Extra obstacles, it seems to me, deserve extra recognition. It’s a bit like that classic cartoon by Bob Thaves, commenting on Ginger Rogers, the female half of the legendary Astaire and Rogers dancing duo. Sure, Astaire was great, but don’t forget she “did everything he did backwards…and in high heels.”

Despite the strength that life with depression and anxiety calls on, the stigma of weakness clings, along with the notion that you can just “snap out of it”. There are other ways to think about this. David Dobbs writes of one: “…the sensitivity that opens the person to depression becomes a strength that lets them overcome not just it, but other obstacles”.

Although it’s not easy to change, the way we think about things can affect our moods and behavior. We can get caught in uncontrollable brooding and ruminating about the future or past. All of that can get us caught in vicious cycles that keep us down.

Photo of rough tree barkThat’s not the cause of everyone’s depression and anxiety, nor the reason it continues. But it is common. And changing that kind of deeply ingrained pattern of thinking and behaving can help. Cognitive behavior therapy (CBT) is one way to work through that process.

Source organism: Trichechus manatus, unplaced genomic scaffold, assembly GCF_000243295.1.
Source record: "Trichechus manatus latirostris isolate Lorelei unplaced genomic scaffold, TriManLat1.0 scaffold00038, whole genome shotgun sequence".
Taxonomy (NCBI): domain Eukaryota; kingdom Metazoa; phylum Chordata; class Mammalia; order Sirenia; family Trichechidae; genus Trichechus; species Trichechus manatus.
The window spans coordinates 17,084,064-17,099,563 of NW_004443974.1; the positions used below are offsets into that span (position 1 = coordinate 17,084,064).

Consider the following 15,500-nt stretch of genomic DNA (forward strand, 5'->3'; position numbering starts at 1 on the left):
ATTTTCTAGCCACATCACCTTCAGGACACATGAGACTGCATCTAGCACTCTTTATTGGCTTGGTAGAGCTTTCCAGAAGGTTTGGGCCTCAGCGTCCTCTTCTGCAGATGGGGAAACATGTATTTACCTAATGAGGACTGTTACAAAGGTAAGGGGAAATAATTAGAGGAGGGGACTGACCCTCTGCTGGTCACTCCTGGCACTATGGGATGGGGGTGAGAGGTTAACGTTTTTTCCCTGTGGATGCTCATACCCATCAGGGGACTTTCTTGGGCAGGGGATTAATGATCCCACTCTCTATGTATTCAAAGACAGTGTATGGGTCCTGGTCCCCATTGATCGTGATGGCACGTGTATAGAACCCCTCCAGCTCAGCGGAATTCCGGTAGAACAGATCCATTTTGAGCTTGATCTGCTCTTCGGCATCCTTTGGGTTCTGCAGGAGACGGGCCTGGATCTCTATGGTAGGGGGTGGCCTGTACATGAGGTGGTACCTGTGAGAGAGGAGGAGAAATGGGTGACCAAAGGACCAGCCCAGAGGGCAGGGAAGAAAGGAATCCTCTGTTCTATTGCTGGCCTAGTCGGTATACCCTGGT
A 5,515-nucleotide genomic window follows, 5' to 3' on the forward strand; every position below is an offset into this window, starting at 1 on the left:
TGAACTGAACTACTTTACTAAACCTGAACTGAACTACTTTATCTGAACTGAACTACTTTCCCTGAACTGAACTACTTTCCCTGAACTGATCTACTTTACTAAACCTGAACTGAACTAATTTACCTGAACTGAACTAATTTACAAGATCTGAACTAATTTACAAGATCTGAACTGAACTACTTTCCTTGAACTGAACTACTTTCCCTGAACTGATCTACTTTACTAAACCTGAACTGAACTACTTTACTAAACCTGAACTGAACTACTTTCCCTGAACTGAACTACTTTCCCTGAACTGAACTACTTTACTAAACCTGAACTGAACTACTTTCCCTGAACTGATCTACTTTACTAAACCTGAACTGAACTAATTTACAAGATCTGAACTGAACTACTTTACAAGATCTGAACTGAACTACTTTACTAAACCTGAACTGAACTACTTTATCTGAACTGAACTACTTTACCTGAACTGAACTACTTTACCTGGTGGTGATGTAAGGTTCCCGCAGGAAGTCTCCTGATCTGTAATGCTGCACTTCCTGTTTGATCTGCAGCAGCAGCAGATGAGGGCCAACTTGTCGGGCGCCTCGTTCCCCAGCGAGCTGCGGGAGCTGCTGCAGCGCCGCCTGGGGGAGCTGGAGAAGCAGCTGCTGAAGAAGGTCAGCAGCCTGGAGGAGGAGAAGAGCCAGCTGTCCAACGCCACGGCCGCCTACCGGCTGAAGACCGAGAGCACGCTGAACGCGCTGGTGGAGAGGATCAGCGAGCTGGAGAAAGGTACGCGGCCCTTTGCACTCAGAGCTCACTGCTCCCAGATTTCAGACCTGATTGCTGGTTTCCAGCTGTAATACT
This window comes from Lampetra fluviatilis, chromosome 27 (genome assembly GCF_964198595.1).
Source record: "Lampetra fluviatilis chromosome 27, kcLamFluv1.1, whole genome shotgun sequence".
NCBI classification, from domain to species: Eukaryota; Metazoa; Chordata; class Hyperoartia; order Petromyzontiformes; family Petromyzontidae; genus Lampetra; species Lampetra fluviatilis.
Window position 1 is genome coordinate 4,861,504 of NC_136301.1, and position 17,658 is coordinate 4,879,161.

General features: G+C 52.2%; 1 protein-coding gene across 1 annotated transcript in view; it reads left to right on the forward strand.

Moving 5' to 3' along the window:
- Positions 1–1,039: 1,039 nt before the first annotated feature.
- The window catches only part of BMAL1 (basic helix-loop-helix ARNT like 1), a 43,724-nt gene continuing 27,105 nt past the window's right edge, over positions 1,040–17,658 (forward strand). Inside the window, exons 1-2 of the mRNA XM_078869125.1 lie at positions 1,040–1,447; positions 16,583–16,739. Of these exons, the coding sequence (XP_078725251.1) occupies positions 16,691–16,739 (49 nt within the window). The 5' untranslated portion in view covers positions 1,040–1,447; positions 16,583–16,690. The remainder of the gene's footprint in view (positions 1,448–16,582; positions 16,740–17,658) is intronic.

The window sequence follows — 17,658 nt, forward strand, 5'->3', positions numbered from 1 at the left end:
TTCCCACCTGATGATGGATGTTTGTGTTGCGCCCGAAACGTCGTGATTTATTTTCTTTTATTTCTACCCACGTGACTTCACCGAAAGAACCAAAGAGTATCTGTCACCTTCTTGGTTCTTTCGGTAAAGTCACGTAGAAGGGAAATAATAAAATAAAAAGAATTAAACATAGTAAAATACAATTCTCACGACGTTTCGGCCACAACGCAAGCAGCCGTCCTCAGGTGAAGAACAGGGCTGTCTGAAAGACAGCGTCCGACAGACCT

Between any situation and our reaction or response to it, there is a choice, even if it’s made unconsciously. The work of CBT is to try to change those of our automatic reactions that are futile and misery-inducing.

Take catastrophizing, for example. That’s when we start imagining consequences we feel are likely – how this could lead to this and this and this – and that would be, inevitably, disastrous.

CBT techniques aim to lessen the impact of this kind of cognitive tailspin. And reduce the kind of self-talk that we would condemn as unacceptable bullying in others (“Why don’t you just get a grip, you…”).

I’m not a mental health professional. I became interested in online therapy when colleagues and I were analyzing studies of the internet’s effects. That was many years ago, so our study is way out of date. The internet hadn’t been around all that long then. But evidence suggested that CBT could work just as well in do-it-yourself (DIY) computerized or online form.

Photo of safe place signRigorously studying the impact of psychological therapies is critical. That’s not just so that we don’t waste our time with things that don’t help. Even good ideas with the best of intentions can end up hurting people.

That happened, for example, with “iChill”. That’s internet-based CBT that, it was hoped, would prevent generalized anxiety disorder. But a randomized trial found not only didn’t it prevent the condition, it might have caused worry and depression.